The fact that it “turned over but didn’t catch” seems to indicate that while you may still have needed a battery, that the battery probably wasn’t the cause of the no-start. Did you crank the engine trying to start it for some time, running the battery low enough to need a jump? Was it cranking slower than normal when it “didn’t catch”? How long has it been since the car has had a basic tune up, with spark plugs and wires if needed?
Thanks for all the responses guys. I did check and make sure that they gave me the right battery. I can’t see it well, as it’s buried underneath a lot of other things next to my radiator. However, I could make out the UPC. I compared that against the one on the Auto Zone shelf and it matches.
When I mentioned it saying the capacity is 650, I meant on the print out. It says:
I’m wondering if there is a way to input the rating for the battery into the testing device. I’m theorizing that if the testing device thinks the battery is 650 instead of 800, if that would skew the result for the “measured” result it shows. Otherwise, I’m testing 718 for a battery that should be 800.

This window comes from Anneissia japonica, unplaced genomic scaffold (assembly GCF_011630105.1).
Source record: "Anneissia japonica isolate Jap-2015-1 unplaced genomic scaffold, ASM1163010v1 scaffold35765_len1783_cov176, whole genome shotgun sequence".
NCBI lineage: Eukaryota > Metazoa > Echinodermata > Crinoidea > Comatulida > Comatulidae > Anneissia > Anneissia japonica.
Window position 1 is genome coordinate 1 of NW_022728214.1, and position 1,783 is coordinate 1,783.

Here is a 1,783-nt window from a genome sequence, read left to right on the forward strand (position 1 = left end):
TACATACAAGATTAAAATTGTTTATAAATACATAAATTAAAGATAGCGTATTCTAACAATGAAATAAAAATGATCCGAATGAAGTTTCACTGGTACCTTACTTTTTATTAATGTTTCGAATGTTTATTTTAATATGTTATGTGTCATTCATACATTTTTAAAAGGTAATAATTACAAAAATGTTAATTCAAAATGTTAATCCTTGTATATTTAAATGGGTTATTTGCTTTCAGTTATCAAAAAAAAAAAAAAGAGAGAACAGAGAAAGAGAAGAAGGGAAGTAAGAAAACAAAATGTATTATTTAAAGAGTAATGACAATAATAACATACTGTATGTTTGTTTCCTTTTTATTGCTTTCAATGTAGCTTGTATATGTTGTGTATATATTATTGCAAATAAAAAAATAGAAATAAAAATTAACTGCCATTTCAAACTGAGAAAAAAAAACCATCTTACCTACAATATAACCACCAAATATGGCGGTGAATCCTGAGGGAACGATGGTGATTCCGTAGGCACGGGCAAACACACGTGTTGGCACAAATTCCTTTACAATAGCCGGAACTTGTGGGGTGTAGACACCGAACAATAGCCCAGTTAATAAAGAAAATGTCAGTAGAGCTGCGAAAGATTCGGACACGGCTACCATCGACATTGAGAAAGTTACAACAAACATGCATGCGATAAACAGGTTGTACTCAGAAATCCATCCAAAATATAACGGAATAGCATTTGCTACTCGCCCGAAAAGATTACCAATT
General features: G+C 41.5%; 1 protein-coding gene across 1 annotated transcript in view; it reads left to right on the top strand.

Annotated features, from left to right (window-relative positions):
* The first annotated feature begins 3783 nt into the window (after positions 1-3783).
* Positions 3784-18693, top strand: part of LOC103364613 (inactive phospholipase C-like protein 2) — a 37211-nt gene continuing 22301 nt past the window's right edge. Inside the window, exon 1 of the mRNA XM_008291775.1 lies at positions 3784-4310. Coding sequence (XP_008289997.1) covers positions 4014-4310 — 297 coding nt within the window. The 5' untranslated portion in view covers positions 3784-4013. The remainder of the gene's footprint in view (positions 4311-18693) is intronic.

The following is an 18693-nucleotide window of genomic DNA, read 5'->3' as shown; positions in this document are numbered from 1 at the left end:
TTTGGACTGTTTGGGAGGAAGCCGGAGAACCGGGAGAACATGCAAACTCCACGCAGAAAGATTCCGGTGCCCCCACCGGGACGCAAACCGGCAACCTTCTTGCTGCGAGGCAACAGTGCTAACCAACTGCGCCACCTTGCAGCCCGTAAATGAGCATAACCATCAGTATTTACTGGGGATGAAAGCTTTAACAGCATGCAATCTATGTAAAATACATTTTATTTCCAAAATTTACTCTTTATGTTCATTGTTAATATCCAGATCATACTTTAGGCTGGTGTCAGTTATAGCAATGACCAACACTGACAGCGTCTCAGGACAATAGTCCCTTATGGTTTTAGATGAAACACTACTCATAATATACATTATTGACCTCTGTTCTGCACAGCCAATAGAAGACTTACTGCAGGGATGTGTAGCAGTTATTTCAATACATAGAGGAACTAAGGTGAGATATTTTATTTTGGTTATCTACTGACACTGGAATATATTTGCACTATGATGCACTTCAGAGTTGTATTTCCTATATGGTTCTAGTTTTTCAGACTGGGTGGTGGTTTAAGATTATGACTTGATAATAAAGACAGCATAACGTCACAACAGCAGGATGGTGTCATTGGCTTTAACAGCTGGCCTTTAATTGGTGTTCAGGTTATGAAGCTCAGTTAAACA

As far as the date code, I’ll have to double check another day when it’s light out. Not sure if I’ll be able to see it. I can only see the right side of the top of the battery, which is the reserve capacity and the UPC. I don’t think the date code is visible.
Not sure about the service history of the vehicle. I took a gamble and purchased it without any records available. I haven’t had it done, and considering I bought it with 94k, I doubt the previous owner had a tune up done.
Sooooo…you’re gonna get a tune up then?
A piece of equipment that can draw an 800 amp load would be considerably larger than anything I have seen used at any parts house @Tester. It would require 00 ga cables and a large cart. The Sun VAT 40 and similar devices could dump 500+/- amps but I have never seen one that was digital(other than the meters) or had a greater amp capacity carbon pile. The hand held digitals have all appeared to be this basically
but made" high tech."
It’s hard to beat the VAT 40’s performance.